A stalled expansion effort by the Missoula 3:16 Rescue Mission, which has been seeking a home for its residential program for homeless men, is vexing neighbors, government officials, mission representatives and clients alike. And while it’s easy to laud efforts to help the homeless, questions about the mission’s location and how it should be regulated have become increasingly thorny, with two distinct sets of concerns—one originating in the neighborhood, another coming from city hall—yet to be settled.
At the end of February, Missoula 3:16 began remodeling an old grocery store at the corner of Toole Avenue and Scott Street with the aim of transforming it into quarters for its Men’s Life Regeneration Program, a yearlong program that houses a handful of homeless men while helping them develop the skills to rejoin society. To ensure the project’s viability, the mission purchased the building only after securing a city building permit, says Missoula 3:16 Director Cassie Sorenson.
But soon after construction began, when concerned neighbors began questioning what kind of oversight the mission would have, city officials took a closer look at Missoula 3:16’s permit. And after a few weeks of confusion, during which Missoula 3:16 halted construction, the Missoula Office of Planning and Grants (OPG) revoked the mission’s zoning and building permits April 21.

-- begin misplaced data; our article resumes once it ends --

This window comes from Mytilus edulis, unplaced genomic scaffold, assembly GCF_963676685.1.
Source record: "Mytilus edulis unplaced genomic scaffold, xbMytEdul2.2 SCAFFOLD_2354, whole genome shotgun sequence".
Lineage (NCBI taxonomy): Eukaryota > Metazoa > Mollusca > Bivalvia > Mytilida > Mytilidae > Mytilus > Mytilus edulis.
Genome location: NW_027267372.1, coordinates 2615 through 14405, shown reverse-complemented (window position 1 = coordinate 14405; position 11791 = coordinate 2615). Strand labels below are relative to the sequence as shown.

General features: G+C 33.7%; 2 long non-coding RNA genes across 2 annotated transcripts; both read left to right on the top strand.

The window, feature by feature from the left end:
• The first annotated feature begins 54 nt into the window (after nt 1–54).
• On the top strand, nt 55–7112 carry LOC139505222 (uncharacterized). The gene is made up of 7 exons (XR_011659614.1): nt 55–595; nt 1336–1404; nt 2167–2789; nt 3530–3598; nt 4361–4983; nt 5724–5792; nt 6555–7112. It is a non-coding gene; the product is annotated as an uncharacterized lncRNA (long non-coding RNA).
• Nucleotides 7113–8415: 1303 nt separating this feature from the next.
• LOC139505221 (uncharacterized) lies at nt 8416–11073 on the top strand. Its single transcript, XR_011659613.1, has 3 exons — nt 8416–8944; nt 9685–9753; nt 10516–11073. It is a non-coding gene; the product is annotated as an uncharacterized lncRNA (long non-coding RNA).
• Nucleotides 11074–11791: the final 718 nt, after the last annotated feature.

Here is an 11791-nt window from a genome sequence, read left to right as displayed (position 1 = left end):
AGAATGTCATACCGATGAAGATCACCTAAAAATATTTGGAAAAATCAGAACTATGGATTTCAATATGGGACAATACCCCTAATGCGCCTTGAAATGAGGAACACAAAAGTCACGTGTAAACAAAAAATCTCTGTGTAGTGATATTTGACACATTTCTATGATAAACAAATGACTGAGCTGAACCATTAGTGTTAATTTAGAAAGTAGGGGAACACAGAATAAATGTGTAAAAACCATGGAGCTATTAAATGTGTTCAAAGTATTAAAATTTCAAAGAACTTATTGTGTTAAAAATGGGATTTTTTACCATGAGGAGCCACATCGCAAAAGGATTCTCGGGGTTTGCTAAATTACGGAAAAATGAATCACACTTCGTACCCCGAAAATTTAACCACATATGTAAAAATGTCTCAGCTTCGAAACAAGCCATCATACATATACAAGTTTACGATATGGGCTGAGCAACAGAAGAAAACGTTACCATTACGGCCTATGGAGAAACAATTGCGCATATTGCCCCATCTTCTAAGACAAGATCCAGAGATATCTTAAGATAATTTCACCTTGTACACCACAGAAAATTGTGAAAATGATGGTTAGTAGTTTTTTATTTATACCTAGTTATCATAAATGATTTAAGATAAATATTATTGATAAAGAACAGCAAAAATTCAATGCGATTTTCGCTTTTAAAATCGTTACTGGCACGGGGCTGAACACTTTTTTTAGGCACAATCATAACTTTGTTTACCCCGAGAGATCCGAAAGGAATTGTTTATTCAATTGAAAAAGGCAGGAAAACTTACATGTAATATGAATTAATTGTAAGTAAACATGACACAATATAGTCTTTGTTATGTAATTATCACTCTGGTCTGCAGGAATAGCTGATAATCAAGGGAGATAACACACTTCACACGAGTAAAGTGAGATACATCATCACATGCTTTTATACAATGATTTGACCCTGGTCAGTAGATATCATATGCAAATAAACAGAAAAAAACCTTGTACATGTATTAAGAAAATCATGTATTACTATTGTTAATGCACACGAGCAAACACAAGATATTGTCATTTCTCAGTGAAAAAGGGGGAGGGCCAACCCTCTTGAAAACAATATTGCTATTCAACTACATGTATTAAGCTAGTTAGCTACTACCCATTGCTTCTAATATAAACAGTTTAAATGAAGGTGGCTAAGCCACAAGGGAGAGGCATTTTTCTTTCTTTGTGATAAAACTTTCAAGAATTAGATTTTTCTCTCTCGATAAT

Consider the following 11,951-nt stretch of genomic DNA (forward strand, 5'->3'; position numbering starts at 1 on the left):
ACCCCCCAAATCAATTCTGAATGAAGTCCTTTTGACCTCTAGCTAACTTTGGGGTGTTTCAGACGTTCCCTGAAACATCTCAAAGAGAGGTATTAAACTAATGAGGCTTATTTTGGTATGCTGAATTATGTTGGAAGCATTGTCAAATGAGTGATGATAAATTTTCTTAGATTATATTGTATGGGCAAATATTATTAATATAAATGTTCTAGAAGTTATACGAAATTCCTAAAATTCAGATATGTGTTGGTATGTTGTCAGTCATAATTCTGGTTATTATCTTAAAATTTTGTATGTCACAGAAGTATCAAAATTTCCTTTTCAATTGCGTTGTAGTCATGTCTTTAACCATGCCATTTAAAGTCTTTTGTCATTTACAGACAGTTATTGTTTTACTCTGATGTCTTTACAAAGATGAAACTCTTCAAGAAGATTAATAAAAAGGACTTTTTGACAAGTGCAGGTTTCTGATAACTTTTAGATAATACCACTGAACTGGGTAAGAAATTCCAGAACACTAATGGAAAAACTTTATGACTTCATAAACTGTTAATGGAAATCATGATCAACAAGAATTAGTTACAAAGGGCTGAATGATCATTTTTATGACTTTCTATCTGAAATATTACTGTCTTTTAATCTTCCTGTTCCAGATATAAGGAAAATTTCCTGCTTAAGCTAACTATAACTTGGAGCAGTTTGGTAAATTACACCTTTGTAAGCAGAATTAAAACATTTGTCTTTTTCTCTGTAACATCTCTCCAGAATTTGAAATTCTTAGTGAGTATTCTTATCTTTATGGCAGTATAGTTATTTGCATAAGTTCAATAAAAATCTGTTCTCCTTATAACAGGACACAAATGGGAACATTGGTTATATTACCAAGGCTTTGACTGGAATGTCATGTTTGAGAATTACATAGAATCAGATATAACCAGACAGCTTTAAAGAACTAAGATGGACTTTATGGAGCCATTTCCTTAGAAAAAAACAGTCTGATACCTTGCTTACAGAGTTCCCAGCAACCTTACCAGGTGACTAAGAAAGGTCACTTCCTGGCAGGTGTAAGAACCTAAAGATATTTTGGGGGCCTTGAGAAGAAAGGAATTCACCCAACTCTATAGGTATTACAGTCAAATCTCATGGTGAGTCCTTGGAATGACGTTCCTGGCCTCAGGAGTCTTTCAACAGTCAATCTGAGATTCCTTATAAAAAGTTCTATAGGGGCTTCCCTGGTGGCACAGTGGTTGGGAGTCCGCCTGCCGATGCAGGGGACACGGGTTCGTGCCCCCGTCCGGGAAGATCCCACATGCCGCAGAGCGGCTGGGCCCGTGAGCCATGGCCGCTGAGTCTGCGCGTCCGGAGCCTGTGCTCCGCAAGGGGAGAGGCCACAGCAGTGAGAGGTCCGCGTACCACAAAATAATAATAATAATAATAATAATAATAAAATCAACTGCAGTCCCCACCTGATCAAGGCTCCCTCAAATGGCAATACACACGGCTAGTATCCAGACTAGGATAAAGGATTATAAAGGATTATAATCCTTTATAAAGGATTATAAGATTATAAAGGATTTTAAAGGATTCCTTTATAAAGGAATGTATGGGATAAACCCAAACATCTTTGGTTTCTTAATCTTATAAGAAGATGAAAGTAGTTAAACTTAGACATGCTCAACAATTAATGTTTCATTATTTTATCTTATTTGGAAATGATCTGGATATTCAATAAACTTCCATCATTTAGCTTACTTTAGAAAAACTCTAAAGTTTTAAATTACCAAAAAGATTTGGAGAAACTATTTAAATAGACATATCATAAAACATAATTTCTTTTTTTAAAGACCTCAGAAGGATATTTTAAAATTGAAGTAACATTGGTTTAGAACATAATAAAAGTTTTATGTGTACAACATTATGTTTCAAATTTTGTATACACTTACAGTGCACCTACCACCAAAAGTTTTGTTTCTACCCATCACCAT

“I just think the city’s put us in an awful position. We didn’t purchase the building, start plans or do anything until we had a valid permit in our hand,” Sorenson says. “Now we have a building that we can’t put anything into and $15,000 invested in our construction.”
But Sorenson isn’t the only one in an awkward position.
Missoula 3:16 applied for its permits as a “community residential facility,” a state-defined and -regulated designation. Consequently, OPG told Missoula 3:16 to work with the state Department of Public Health and Human Services to ascertain whether it met appropriate requirements. Licensure Bureau Chief Roy Kemp assured Sorenson in writing that Missoula 3:16 qualified as a halfway house, one of the community residential facility categories. Based on Kemp’s information, OPG granted Missoula 3:16 a zoning permit and the project moved ahead.
But problems cropped up when neighbors started asking questions. They wanted to know what activities would take place at the new center, how participants in Missoula 3:16’s program would be screened and monitored, and whether staff were qualified to handle addiction issues.
When the city further consulted Kemp to clarify such issues, Kemp discovered that the state rules governing halfway houses had been repealed, thus his department has no authority or method for licensing Missoula 3:16 as such.
Once OPG realized its grounds for issuing the permit had dissolved—and that the mission might therefore not meet zoning requirements—the city had no choice but to put a hold on Missoula 3:16’s progress.
“The bottom line here is that they have to be compliant with the law,” says Mike Barton, OPG senior planner. “There was an error made here, but that doesn’t then excuse us from upholding the law.”
While OPG and the state have established that Missoula 3:16 doesn’t qualify as a community residential facility, the burning question now is what, exactly, it does qualify as, and whether it meets neighborhood zoning.